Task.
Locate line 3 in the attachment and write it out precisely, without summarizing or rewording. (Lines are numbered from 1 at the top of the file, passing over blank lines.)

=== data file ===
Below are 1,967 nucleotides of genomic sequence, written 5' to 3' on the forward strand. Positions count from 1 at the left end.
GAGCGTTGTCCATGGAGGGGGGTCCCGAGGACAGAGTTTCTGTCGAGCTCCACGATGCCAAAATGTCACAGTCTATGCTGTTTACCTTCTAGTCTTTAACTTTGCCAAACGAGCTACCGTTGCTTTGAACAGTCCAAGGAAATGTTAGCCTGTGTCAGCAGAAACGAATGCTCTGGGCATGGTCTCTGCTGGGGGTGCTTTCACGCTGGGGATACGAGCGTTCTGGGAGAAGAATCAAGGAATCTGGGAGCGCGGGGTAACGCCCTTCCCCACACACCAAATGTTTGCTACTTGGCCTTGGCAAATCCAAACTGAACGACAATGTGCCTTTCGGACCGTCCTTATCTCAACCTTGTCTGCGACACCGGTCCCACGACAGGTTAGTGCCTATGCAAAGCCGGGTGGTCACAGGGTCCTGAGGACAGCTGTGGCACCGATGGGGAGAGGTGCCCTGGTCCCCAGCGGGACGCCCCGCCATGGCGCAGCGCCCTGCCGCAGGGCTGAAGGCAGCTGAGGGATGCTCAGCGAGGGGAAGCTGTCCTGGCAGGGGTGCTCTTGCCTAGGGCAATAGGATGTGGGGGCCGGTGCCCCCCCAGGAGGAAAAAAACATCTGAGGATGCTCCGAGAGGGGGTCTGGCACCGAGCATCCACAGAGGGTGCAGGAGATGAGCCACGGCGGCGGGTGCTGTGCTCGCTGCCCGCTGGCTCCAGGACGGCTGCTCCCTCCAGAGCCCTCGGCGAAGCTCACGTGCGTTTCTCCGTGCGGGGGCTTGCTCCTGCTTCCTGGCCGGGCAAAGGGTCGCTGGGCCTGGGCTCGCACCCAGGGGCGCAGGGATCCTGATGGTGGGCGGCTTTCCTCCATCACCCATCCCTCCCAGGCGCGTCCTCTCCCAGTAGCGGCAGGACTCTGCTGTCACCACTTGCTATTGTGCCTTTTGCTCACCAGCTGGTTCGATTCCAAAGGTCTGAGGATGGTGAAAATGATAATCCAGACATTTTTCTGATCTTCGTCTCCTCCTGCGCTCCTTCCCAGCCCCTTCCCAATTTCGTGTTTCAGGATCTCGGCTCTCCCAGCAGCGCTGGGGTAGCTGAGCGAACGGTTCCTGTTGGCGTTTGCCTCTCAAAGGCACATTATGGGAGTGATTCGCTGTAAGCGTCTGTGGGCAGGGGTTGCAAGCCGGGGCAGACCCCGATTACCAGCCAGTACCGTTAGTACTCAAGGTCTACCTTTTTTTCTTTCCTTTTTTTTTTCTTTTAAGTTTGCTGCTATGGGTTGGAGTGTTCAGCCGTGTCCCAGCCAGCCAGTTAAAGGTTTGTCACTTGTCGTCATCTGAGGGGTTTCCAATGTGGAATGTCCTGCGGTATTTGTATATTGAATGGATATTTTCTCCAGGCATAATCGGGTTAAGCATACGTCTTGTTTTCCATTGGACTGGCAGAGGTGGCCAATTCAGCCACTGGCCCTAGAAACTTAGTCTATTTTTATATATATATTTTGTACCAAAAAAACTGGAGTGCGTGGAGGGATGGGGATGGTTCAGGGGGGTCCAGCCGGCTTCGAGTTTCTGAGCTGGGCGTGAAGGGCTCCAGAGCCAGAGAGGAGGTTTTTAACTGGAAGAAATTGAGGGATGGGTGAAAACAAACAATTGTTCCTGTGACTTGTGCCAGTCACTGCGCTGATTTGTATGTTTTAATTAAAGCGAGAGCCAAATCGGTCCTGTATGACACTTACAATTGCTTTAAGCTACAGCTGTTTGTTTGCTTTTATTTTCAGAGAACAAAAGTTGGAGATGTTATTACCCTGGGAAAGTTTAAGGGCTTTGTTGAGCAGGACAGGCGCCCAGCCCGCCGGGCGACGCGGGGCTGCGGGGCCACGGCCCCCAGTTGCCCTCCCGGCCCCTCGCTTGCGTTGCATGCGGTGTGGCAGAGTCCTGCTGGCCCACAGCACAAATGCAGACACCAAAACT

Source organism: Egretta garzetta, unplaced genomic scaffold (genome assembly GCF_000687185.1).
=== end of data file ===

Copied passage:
Source organism: Egretta garzetta, unplaced genomic scaffold (genome assembly GCF_000687185.1).